Full-back Lowry will never forget scoring brace of tries on ’emotional’ Ireland debut
Full-back Michael Lowry admits he will “never forget” his dream Ireland debut after lighting up Dublin with an electric display in the Guinness Six Nations.
The 23-year-old capped a spellbinding first Test outing by claiming two of nine Irish tries in Sunday’s crushing 57-6 bonus-point success over Italy.
Much of the post-match focus was on the beleaguered Azzurri being forced to play more than an hour two players short due to a debatable regulation.
But that could not dampen the mood of outstanding Ulster player Lowry, who was left sporting a couple of facial wounds following an exceptional start in the green jersey.
“It’s everyone’s childhood dream to just play for Ireland and to get an opportunity playing Six Nations is unbelievable and a moment I’ll never forget and an emotional one,” he said.
“And to top it off to get on the scoresheet is even better.
“I tried to enjoy myself. We’ve worked hard and I suppose that’s the tough part, the start of the week and getting on page with everyone, and this is the fun part going and playing games.
“I just tried to compose myself and not let the emotion get to me. Everyone loves scoring a try and to get it on your debut is class.”
An ultimately one-sided affair deviated from the norm inside 19 minutes when Italy substitute Hame Faiva was sent off for a dangerous tackle on Dan Sheehan with Ireland leading 7-3.
Faiva had only come on to the pitch 10 minutes earlier because of Gianmarco Lucchesi’s dislocated elbow and his dismissal left the Italians without a recognised hooker.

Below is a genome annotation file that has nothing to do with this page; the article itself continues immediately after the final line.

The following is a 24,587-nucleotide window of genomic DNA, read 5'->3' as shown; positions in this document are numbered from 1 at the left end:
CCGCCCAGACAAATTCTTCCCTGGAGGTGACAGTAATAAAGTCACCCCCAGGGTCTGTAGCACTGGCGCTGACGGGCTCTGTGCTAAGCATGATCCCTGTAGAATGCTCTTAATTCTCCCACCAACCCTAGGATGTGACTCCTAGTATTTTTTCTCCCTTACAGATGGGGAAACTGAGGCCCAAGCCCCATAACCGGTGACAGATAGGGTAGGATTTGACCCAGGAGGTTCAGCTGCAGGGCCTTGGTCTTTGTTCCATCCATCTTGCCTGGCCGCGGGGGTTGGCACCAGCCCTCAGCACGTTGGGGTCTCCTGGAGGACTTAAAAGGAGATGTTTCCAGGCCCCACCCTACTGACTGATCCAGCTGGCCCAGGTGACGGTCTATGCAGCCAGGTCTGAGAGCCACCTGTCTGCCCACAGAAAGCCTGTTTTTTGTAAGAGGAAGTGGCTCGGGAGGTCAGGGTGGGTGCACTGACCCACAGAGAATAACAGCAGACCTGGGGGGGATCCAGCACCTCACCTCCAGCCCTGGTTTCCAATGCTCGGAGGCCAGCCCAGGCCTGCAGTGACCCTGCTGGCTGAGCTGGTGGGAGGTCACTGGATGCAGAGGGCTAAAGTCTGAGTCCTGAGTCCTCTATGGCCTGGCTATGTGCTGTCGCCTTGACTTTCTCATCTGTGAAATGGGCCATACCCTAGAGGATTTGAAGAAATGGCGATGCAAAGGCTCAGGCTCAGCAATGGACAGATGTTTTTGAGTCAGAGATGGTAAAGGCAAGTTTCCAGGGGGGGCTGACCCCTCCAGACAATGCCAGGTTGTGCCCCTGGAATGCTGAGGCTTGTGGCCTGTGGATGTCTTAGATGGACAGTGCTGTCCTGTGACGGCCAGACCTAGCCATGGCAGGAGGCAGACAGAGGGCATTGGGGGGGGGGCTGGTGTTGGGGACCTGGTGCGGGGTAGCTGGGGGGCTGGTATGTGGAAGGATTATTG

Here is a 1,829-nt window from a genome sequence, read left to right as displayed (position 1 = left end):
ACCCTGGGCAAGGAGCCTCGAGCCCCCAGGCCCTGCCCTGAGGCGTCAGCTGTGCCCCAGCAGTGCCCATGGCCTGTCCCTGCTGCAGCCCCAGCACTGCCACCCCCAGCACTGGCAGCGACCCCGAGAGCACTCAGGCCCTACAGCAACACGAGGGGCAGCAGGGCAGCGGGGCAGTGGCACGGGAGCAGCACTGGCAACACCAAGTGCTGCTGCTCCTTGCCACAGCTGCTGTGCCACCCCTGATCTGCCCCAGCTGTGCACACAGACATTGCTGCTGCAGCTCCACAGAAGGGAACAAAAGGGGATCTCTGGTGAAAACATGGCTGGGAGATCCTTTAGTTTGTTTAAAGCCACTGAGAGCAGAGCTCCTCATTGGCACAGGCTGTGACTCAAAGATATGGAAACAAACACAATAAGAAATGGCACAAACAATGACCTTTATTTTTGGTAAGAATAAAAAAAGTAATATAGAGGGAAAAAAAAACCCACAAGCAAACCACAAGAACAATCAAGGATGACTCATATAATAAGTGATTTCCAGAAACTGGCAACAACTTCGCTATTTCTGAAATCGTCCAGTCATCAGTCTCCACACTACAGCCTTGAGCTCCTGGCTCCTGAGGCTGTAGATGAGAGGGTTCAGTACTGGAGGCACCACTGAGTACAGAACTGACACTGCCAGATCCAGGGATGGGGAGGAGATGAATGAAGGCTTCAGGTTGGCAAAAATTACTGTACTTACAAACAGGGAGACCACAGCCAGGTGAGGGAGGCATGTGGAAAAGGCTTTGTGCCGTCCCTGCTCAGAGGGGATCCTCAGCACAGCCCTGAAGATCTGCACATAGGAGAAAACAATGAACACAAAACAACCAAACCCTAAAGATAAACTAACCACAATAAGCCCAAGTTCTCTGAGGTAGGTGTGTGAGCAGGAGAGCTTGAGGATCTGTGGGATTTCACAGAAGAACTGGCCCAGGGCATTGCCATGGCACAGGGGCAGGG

That caused uncontested scrums and, under World Rugby laws, also forced Kieran Crowley’s visitors to sacrifice an additional player, with the departure of unfortunate number eight Toa Halafihi effectively ending the game as a meaningful contest.
Despite some disjointed play, Ireland capitalised by running in nine tries across the afternoon, with braces for Lowry and James Lowe adding to Joey Carbery’s opener and scores from Jamison Gibson-Park, Peter O’Mahony, Ryan Baird and Kieran Treadwell.
Lowry could easily have claimed a hat-trick in front of a host of family and friends but unselfishly opted to tee up Lowe’s second try instead of making another dart for the line.
“It’s not my personality to even think about hat-tricks,” said Lowry, who was speaking to the Irish Rugby Football Union.
“I thought I’d give that to Lowey to have an easier walk-in than I did.”
Victory for Andy Farrell’s men moved them three points behind table-topping France as they bounced back from defeat in Paris a fortnight ago ahead of meetings with England and Scotland.
Stand-in captain O’Mahony believes Lowry has “seamlessly” transitioned to Test level and feels the generous assist for Lowe epitomises his character.
“He’s a top man,” said O’Mahony. “I’ve played against him and you see how brave and how tough he is, the impacts that he takes is just phenomenal.
“He just seems to bounce up off the ground every time. He’s come in the last few weeks and he’s fitted in seamlessly.
“He’s been incredibly diligent with his work and what he needs to do, and I thought that play summed him up, passing that ball there.
“Ten times out of 10 he’d have the gas to get over there but to pass the ball just to make it 1,000 per cent sums him up for all of us really.”
Pointless Italy eventually ended the game with 12 men due to Braam Steyn being sin-binned five minutes from time for deliberately knocking the ball into touch.
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